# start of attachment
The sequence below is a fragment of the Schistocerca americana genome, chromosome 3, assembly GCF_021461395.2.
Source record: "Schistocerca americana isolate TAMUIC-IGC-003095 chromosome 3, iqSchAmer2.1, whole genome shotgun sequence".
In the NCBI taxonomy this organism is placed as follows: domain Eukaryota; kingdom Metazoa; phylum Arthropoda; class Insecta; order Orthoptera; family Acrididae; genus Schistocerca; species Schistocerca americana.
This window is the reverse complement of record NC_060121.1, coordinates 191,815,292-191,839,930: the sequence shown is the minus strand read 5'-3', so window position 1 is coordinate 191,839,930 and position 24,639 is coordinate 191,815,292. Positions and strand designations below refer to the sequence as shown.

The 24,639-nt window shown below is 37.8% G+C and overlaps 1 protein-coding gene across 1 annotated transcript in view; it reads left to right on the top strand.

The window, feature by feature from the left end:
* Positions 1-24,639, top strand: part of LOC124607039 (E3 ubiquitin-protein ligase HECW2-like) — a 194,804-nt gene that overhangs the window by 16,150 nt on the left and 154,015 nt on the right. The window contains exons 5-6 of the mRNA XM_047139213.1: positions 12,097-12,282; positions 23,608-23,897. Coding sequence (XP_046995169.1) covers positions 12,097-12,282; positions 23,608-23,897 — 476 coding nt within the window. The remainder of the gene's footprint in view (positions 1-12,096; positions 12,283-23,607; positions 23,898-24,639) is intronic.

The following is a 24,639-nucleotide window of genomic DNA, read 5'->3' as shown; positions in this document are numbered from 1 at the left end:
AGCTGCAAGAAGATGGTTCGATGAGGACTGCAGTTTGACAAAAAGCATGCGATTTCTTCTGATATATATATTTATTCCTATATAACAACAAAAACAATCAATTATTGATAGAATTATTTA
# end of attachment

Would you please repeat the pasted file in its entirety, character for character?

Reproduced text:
The sequence below is a fragment of the Schistocerca americana genome, chromosome 3, assembly GCF_021461395.2.
Source record: "Schistocerca americana isolate TAMUIC-IGC-003095 chromosome 3, iqSchAmer2.1, whole genome shotgun sequence".
In the NCBI taxonomy this organism is placed as follows: domain Eukaryota; kingdom Metazoa; phylum Arthropoda; class Insecta; order Orthoptera; family Acrididae; genus Schistocerca; species Schistocerca americana.
This window is the reverse complement of record NC_060121.1, coordinates 191,815,292-191,839,930: the sequence shown is the minus strand read 5'-3', so window position 1 is coordinate 191,839,930 and position 24,639 is coordinate 191,815,292. Positions and strand designations below refer to the sequence as shown.

The 24,639-nt window shown below is 37.8% G+C and overlaps 1 protein-coding gene across 1 annotated transcript in view; it reads left to right on the top strand.

The window, feature by feature from the left end:
* Positions 1-24,639, top strand: part of LOC124607039 (E3 ubiquitin-protein ligase HECW2-like) — a 194,804-nt gene that overhangs the window by 16,150 nt on the left and 154,015 nt on the right. The window contains exons 5-6 of the mRNA XM_047139213.1: positions 12,097-12,282; positions 23,608-23,897. Coding sequence (XP_046995169.1) covers positions 12,097-12,282; positions 23,608-23,897 — 476 coding nt within the window. The remainder of the gene's footprint in view (positions 1-12,096; positions 12,283-23,607; positions 23,898-24,639) is intronic.

The following is a 24,639-nucleotide window of genomic DNA, read 5'->3' as shown; positions in this document are numbered from 1 at the left end:
AGCTGCAAGAAGATGGTTCGATGAGGACTGCAGTTTGACAAAAAGCATGCGATTTCTTCTGATATATATATTTATTCCTATATAACAACAAAAACAATCAATTATTGATAGAATTATTTA